Ikoyi collapse: Chartered architects demand triple level probe

The Association of Nigerian Chartered Architects (ANCA) on Sunday advocated three independent political, technical and judicial panels to unravel root cause of the 21-storey building collapse in Ikoyi, Lagos.

This was contained in a statement jointly signed by ANCA President, Mr Moyosore Omatsone and National Secretary, Mr Adekoyejo Jolaoso.

“We commend the governor of Lagos State for promptly setting up a Probe Panel to douse the spontaneous tension with a 30-day deadline.

“However, we are of the view that the magnitude and very wide implications of the incident demand and warrant that a three-legged probe should be envisaged,’’ ANCA said.

The group said a political probe would help government make informed decisions after getting details on approvals, supervisions and regulations.

They said the 30-day deadline was adequate for government to complete its political probe to usher in the technical phase.

“A Technical Probe, which should be carefully set up with all technical personnel in the building, construction and property industries.

“This panel should be given enough to address a myriad of technical issues involved in such a complex development,’’ it stated.

READ ALSO: Ikoyi Building Collapse: Death toll rises to 42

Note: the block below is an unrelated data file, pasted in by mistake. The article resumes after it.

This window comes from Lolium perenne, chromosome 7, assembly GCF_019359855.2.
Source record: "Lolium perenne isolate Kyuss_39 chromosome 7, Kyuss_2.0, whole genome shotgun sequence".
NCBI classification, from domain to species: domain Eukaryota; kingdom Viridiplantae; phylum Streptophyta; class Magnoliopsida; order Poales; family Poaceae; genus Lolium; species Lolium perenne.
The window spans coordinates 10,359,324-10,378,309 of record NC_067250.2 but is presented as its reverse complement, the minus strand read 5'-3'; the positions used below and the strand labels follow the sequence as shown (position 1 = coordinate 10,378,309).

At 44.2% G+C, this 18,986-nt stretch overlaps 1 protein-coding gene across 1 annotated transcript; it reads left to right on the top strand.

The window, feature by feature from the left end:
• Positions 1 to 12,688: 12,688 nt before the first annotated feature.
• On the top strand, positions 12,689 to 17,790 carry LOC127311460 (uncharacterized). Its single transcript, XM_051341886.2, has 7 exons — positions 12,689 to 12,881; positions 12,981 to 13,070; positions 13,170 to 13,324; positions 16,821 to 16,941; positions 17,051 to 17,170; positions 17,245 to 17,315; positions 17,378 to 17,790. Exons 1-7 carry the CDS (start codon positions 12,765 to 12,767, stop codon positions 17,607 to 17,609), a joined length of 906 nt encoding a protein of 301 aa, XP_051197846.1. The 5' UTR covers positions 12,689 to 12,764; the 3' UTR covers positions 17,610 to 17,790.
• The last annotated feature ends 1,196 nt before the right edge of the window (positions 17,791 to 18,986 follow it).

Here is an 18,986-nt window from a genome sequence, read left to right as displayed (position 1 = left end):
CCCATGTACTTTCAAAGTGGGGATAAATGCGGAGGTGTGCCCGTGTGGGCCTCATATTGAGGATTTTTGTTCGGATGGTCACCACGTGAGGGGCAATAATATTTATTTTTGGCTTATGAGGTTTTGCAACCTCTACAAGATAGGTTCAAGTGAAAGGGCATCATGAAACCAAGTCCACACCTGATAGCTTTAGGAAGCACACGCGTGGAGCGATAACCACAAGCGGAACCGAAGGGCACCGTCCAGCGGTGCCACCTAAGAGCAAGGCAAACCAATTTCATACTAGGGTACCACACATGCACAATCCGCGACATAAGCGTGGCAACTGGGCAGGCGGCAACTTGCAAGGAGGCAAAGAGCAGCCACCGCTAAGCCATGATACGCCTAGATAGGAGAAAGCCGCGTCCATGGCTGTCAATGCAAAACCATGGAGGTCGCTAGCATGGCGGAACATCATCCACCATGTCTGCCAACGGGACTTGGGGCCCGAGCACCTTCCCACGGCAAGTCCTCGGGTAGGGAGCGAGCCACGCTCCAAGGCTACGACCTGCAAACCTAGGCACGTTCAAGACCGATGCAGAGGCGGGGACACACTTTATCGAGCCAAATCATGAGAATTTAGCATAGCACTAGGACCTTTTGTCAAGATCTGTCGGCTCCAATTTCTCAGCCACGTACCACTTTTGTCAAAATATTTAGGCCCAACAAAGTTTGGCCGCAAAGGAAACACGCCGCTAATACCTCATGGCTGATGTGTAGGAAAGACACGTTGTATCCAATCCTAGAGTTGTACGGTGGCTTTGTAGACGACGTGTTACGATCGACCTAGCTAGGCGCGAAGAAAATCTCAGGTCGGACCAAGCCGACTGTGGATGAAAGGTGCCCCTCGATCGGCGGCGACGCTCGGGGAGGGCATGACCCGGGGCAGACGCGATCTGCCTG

The statement stressed the need for a technical panel to study the original brief for the project and its design as well as documented evidence to understand facilities included in the failed edifice.

It queried the projected lifespan of the ill-fated building which would have been inhabited by occupants/owners whose presence would have increased the load on the tower.

ANCA raised technical queries on the alleged withdrawal of the structural engineer midway, quality of construction/materials considering Lagos environmental factors and called for structural tests on the initially completed two high-rise buildings on the same site.

The group said the Judicial Probe or Corona’s Inquest should be reserved for the last stage while appealing against unnecessary injunctions and delays.

It advised the judiciary to also borrow lessons from other climes on planning approvals to ensure justice is served to avert future occurrence.

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